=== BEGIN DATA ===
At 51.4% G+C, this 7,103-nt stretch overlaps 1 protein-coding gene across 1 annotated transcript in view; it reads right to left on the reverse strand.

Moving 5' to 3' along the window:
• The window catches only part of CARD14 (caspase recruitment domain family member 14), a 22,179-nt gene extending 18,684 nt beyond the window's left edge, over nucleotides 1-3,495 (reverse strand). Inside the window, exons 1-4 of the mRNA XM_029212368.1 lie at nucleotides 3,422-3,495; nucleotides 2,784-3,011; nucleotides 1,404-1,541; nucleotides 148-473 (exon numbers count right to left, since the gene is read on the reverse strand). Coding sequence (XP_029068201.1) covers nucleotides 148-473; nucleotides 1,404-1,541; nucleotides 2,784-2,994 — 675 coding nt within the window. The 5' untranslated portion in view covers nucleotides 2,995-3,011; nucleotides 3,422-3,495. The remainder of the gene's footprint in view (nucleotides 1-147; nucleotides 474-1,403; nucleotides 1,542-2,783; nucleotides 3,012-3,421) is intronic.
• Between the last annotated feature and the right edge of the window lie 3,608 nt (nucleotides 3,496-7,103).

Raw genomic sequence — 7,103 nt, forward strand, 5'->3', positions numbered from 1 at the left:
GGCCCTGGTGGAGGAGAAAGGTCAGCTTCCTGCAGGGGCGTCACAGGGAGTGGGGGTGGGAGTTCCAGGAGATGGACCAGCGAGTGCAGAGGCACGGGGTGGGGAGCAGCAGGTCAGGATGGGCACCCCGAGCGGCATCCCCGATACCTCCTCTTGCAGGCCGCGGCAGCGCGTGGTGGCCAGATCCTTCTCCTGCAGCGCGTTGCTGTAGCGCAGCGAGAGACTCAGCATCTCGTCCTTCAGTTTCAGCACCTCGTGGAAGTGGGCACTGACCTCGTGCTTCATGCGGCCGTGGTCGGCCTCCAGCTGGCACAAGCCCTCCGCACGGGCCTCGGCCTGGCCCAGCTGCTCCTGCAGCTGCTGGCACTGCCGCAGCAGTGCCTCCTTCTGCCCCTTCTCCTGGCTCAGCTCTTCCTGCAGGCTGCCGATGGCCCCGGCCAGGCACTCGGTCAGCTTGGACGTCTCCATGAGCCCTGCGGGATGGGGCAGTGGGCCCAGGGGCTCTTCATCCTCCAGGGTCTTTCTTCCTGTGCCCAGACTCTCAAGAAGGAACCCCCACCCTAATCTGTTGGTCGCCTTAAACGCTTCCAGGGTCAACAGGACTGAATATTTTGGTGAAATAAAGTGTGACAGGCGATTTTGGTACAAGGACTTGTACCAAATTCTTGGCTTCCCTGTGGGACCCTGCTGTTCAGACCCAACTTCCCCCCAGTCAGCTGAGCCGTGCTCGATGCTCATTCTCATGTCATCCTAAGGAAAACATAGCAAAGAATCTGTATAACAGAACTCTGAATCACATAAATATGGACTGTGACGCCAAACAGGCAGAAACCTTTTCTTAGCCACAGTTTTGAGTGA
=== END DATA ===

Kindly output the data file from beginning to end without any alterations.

At 51.4% G+C, this 7,103-nt stretch overlaps 1 protein-coding gene across 1 annotated transcript in view; it reads right to left on the reverse strand.

Moving 5' to 3' along the window:
• The window catches only part of CARD14 (caspase recruitment domain family member 14), a 22,179-nt gene extending 18,684 nt beyond the window's left edge, over nucleotides 1-3,495 (reverse strand). Inside the window, exons 1-4 of the mRNA XM_029212368.1 lie at nucleotides 3,422-3,495; nucleotides 2,784-3,011; nucleotides 1,404-1,541; nucleotides 148-473 (exon numbers count right to left, since the gene is read on the reverse strand). Coding sequence (XP_029068201.1) covers nucleotides 148-473; nucleotides 1,404-1,541; nucleotides 2,784-2,994 — 675 coding nt within the window. The 5' untranslated portion in view covers nucleotides 2,995-3,011; nucleotides 3,422-3,495. The remainder of the gene's footprint in view (nucleotides 1-147; nucleotides 474-1,403; nucleotides 1,542-2,783; nucleotides 3,012-3,421) is intronic.
• Between the last annotated feature and the right edge of the window lie 3,608 nt (nucleotides 3,496-7,103).

Raw genomic sequence — 7,103 nt, forward strand, 5'->3', positions numbered from 1 at the left:
GGCCCTGGTGGAGGAGAAAGGTCAGCTTCCTGCAGGGGCGTCACAGGGAGTGGGGGTGGGAGTTCCAGGAGATGGACCAGCGAGTGCAGAGGCACGGGGTGGGGAGCAGCAGGTCAGGATGGGCACCCCGAGCGGCATCCCCGATACCTCCTCTTGCAGGCCGCGGCAGCGCGTGGTGGCCAGATCCTTCTCCTGCAGCGCGTTGCTGTAGCGCAGCGAGAGACTCAGCATCTCGTCCTTCAGTTTCAGCACCTCGTGGAAGTGGGCACTGACCTCGTGCTTCATGCGGCCGTGGTCGGCCTCCAGCTGGCACAAGCCCTCCGCACGGGCCTCGGCCTGGCCCAGCTGCTCCTGCAGCTGCTGGCACTGCCGCAGCAGTGCCTCCTTCTGCCCCTTCTCCTGGCTCAGCTCTTCCTGCAGGCTGCCGATGGCCCCGGCCAGGCACTCGGTCAGCTTGGACGTCTCCATGAGCCCTGCGGGATGGGGCAGTGGGCCCAGGGGCTCTTCATCCTCCAGGGTCTTTCTTCCTGTGCCCAGACTCTCAAGAAGGAACCCCCACCCTAATCTGTTGGTCGCCTTAAACGCTTCCAGGGTCAACAGGACTGAATATTTTGGTGAAATAAAGTGTGACAGGCGATTTTGGTACAAGGACTTGTACCAAATTCTTGGCTTCCCTGTGGGACCCTGCTGTTCAGACCCAACTTCCCCCCAGTCAGCTGAGCCGTGCTCGATGCTCATTCTCATGTCATCCTAAGGAAAACATAGCAAAGAATCTGTATAACAGAACTCTGAATCACATAAATATGGACTGTGACGCCAAACAGGCAGAAACCTTTTCTTAGCCACAGTTTTGAGTGA